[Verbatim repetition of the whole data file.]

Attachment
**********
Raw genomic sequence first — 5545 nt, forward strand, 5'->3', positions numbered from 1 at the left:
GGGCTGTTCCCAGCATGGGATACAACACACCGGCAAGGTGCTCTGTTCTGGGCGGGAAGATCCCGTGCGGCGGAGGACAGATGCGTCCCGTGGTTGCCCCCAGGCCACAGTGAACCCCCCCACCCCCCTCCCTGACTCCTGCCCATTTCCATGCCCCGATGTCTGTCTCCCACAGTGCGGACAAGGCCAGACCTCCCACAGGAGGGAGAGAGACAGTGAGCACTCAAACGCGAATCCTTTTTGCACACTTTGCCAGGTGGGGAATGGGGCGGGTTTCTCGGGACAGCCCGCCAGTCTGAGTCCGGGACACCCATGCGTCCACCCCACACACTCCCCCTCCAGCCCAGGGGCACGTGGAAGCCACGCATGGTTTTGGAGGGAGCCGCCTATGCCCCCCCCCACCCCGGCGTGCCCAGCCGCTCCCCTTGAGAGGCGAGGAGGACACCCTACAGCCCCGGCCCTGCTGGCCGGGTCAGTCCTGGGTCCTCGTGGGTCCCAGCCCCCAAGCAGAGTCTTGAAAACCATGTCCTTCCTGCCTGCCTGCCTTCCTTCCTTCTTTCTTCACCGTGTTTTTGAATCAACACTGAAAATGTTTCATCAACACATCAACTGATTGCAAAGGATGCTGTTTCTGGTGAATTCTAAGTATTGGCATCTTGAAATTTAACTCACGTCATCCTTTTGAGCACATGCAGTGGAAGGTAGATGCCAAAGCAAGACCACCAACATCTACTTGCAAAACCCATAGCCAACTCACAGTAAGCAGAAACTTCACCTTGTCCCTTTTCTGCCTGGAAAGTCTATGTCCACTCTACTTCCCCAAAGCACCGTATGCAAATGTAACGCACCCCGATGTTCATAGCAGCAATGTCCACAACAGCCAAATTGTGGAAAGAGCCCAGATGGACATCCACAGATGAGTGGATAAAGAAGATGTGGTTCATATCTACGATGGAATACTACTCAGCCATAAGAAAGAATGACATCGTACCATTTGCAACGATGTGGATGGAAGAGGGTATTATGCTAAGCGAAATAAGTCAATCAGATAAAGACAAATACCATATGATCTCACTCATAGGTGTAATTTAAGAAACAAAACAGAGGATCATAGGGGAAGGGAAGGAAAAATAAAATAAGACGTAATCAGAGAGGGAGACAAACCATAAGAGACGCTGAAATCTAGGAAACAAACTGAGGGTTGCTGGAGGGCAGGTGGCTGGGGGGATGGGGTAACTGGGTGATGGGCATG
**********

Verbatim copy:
Raw genomic sequence first — 5545 nt, forward strand, 5'->3', positions numbered from 1 at the left:
GGGCTGTTCCCAGCATGGGATACAACACACCGGCAAGGTGCTCTGTTCTGGGCGGGAAGATCCCGTGCGGCGGAGGACAGATGCGTCCCGTGGTTGCCCCCAGGCCACAGTGAACCCCCCCACCCCCCTCCCTGACTCCTGCCCATTTCCATGCCCCGATGTCTGTCTCCCACAGTGCGGACAAGGCCAGACCTCCCACAGGAGGGAGAGAGACAGTGAGCACTCAAACGCGAATCCTTTTTGCACACTTTGCCAGGTGGGGAATGGGGCGGGTTTCTCGGGACAGCCCGCCAGTCTGAGTCCGGGACACCCATGCGTCCACCCCACACACTCCCCCTCCAGCCCAGGGGCACGTGGAAGCCACGCATGGTTTTGGAGGGAGCCGCCTATGCCCCCCCCCACCCCGGCGTGCCCAGCCGCTCCCCTTGAGAGGCGAGGAGGACACCCTACAGCCCCGGCCCTGCTGGCCGGGTCAGTCCTGGGTCCTCGTGGGTCCCAGCCCCCAAGCAGAGTCTTGAAAACCATGTCCTTCCTGCCTGCCTGCCTTCCTTCCTTCTTTCTTCACCGTGTTTTTGAATCAACACTGAAAATGTTTCATCAACACATCAACTGATTGCAAAGGATGCTGTTTCTGGTGAATTCTAAGTATTGGCATCTTGAAATTTAACTCACGTCATCCTTTTGAGCACATGCAGTGGAAGGTAGATGCCAAAGCAAGACCACCAACATCTACTTGCAAAACCCATAGCCAACTCACAGTAAGCAGAAACTTCACCTTGTCCCTTTTCTGCCTGGAAAGTCTATGTCCACTCTACTTCCCCAAAGCACCGTATGCAAATGTAACGCACCCCGATGTTCATAGCAGCAATGTCCACAACAGCCAAATTGTGGAAAGAGCCCAGATGGACATCCACAGATGAGTGGATAAAGAAGATGTGGTTCATATCTACGATGGAATACTACTCAGCCATAAGAAAGAATGACATCGTACCATTTGCAACGATGTGGATGGAAGAGGGTATTATGCTAAGCGAAATAAGTCAATCAGATAAAGACAAATACCATATGATCTCACTCATAGGTGTAATTTAAGAAACAAAACAGAGGATCATAGGGGAAGGGAAGGAAAAATAAAATAAGACGTAATCAGAGAGGGAGACAAACCATAAGAGACGCTGAAATCTAGGAAACAAACTGAGGGTTGCTGGAGGGCAGGTGGCTGGGGGGATGGGGTAACTGGGTGATGGGCATG